Japanese indie directors who made their reputations in the 1970s and ’80s often have big gaps in their feature-film resumes. Sogo Ishii didn’t make a feature for 10 years following 1984′s “Gyakufunsha Kazoku (Crazy Family),”a groundbreaking black comedy. Mitsuo Yanagimachi, who burst onto the scene in 1976 with the legendary biker pic “Godspeed You! Black Emperor,” took a 13-year break after “Ai ni Tsuite Tokyo (All About Love, Tokyo)” in 1992, a gritty drama about Chinese students in Japan.
The record for the longest such hiatus must belong to Yoshihiko Matsui, who worked as an assistant director for Ishii before directing three indie films that were released between 1981 and 1988. The last, “Tsuito no Zawameki (Noisy Requiem),” made in 1986 but released two years later, was a black-and-white film set in Osaka’s down-and-out Shinseikai district. About a mad serial killer who disembowels his victims and stuffs their insides into a female mannequin, it became a love-it-or-hate-it underground sensation. Then Matsui, himself, went underground for 22 years.
His re-emergence with “Doko ni Iku no? (Where Are We Going?),” his first feature since “Tsuito,” is a cause for celebration. The film, however, is not another cinematic outrage, but rather an unusual love story, with an unusual power that comes from Matsui’s absolute sincerity. Despite what sounds like a gimmicky premise — a gay shophand falls in love with a “new-half” (Japanese English for transsexual) bar hostess — the film contains not a single ironic wink. Instead it views the world through the eyes of its outsider pair and allows us to directly experience their isolation and rage, as well as their all-too-brief moments of release and joy. Matsui is not merely sympathetic to these characters — he artistically inhabits their skins.
|Rating||out of 5|
|Run Time||100 minutes|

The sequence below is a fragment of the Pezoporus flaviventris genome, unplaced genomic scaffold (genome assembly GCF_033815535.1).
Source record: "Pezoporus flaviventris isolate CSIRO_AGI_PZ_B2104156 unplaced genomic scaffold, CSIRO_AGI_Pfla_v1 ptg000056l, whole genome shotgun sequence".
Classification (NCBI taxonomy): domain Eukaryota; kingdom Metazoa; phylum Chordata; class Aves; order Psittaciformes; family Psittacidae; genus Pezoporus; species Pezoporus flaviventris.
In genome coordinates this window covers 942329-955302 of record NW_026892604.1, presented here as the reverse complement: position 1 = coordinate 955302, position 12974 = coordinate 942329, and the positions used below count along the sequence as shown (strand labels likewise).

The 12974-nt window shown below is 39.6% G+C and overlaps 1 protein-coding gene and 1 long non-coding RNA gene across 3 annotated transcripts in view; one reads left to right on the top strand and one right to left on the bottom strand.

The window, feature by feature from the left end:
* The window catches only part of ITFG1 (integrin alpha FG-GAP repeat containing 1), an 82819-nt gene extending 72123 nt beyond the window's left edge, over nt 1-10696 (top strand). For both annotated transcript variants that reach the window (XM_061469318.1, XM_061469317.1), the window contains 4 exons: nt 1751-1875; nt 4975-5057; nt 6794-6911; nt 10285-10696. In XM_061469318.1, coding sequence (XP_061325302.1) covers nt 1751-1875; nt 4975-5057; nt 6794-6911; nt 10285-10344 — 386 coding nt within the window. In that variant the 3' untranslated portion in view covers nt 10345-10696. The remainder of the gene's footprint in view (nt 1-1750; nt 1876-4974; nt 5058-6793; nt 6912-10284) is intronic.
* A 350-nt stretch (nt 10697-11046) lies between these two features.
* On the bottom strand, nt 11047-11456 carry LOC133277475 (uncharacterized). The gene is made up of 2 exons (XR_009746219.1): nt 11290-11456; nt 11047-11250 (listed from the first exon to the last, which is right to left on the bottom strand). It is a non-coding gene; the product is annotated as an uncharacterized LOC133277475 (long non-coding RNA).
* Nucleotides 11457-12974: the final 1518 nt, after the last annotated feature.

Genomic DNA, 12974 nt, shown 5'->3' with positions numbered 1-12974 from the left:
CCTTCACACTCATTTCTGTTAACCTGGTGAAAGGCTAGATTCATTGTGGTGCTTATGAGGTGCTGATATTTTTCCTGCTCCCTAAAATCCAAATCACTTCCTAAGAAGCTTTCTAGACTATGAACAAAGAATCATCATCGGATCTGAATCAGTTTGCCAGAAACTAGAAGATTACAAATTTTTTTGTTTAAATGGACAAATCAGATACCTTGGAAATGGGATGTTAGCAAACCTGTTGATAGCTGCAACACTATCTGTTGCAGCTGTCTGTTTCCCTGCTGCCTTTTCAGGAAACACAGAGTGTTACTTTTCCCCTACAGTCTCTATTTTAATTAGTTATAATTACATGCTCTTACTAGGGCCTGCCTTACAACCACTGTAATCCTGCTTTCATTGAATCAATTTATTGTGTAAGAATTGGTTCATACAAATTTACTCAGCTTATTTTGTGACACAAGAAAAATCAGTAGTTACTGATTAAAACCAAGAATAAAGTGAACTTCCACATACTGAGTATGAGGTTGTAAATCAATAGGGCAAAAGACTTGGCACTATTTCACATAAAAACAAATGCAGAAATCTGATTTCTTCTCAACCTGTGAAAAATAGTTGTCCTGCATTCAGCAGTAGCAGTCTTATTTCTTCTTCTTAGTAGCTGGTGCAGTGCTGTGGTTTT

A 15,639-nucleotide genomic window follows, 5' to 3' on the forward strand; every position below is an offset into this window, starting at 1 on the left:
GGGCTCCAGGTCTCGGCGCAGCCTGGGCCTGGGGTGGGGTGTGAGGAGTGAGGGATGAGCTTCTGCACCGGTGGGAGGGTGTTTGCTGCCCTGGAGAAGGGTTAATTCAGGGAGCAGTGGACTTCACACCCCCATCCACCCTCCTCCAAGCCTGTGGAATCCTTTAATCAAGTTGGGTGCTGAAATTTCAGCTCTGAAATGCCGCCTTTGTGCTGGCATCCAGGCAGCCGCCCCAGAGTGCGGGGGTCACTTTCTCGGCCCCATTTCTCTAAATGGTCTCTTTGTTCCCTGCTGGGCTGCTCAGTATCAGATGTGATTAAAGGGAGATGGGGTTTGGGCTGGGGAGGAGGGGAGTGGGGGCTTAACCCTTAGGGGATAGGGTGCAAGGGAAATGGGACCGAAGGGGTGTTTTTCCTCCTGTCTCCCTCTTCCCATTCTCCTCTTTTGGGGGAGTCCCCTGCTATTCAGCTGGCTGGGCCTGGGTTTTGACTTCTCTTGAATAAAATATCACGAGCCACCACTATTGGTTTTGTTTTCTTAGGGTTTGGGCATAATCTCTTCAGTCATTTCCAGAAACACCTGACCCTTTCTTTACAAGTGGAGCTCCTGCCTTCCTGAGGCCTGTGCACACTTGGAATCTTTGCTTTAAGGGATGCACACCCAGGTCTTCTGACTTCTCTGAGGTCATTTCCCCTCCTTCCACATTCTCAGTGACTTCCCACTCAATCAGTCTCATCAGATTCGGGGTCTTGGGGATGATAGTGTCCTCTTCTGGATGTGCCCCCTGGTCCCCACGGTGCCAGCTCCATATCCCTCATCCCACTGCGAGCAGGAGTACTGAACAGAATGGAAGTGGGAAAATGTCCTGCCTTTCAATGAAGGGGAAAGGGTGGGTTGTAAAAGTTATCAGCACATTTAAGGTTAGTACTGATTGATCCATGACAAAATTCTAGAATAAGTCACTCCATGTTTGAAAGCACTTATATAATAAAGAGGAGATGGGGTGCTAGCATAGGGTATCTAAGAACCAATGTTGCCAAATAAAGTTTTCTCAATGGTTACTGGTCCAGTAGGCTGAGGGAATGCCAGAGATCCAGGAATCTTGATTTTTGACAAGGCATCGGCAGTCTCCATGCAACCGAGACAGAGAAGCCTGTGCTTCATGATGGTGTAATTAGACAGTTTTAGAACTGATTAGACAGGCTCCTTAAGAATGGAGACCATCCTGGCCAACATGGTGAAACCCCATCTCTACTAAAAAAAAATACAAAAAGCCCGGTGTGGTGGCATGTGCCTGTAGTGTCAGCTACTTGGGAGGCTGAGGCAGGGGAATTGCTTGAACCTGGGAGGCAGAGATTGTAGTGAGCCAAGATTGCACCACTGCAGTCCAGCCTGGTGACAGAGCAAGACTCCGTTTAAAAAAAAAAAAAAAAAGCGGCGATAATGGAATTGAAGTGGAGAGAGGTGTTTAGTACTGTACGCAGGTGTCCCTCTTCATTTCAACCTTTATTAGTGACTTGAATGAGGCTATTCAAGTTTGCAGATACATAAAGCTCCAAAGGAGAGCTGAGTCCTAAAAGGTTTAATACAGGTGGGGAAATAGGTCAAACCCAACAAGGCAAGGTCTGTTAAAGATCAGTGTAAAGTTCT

|Opens||Opens March 1, 2008|
|Date Reviewed||Feb 29, 2008|
Much of the authenticity comes from the casting of Anzu, a real new-half Matsui found working as a hostess at a Shinjuku club. She is not required to act so much as play herself (even her character name is Anzu). She is believably feminine, but somehow apart from the run of humanity, as though she lives in a separate universe from the “normals” around her. Her character is wise in the ways of the world, but also quiet, sensitive and, once she has her mind set on something, almost scarily focused. The opposite, in other words, of the flamboyant, self-dramatizing trannie stereotype.
Matsui’s hero, however, is the passive-aggressive Akira (Shuji Kashiwabara), who lost his parents as a child, was sent to a orphanage and now works in a machine shop whose owner (Genjitsu Shu) is enamored by him in a creepy, obsessed way. He has been sexually harassing Akira for years, but Akira, lacking the will or any alternatives, can’t break free from the owner’s clutches. His only escape is his motorbike so, with the goal of buying a bigger one, he fellates Fukuda (Kazuhiro Sano), a grizzled, cynical police detective, for cash. Fukuda is also infatuated, but Akira treats him like a human ATM. He feels, in fact, little for anyone.
Then one day, riding his bike too fast, he clips a woman walking on the side of the road. She tumbles to the pavement and he takes her to his apartment to recover. Though bruised and battered, she is strangely silent and calm — and Akira finds himself attracted. Several days later, she returns for her bag, which she had forgotten — and the jealous Fukuda, who has been watching Akira’s apartment, rushes to head off what he thinks is his new rival. But he doesn’t stand a chance — Akira is already in love and so, soon, is Anzu.
What follows includes a lyrical romantic interlude and a murder, both of which feel natural and the latter, in Akira’s case, fated. As we watch Akira and Anzu methodically, pitilessly dispose of the body, we realize that they are not just bonding but expressing their outcast anger at a world that uses them, mocks them and has never really cared for them. But they care for each other — and that’s all that matters, for the moment.
“Doko ni Iku no?” has something of a time-capsule feel, as though Matsui picked up where he left off in 1986. Made for a tiny budget, it also has a few technical rough spots, such as a shot of a burning body that is too obviously a dummy. But it has two decades of stored up passion behind it, the sort of passion conspicuous by its absence in the Japanese film world today. Matsui-san, welcome back and, this time, stick around.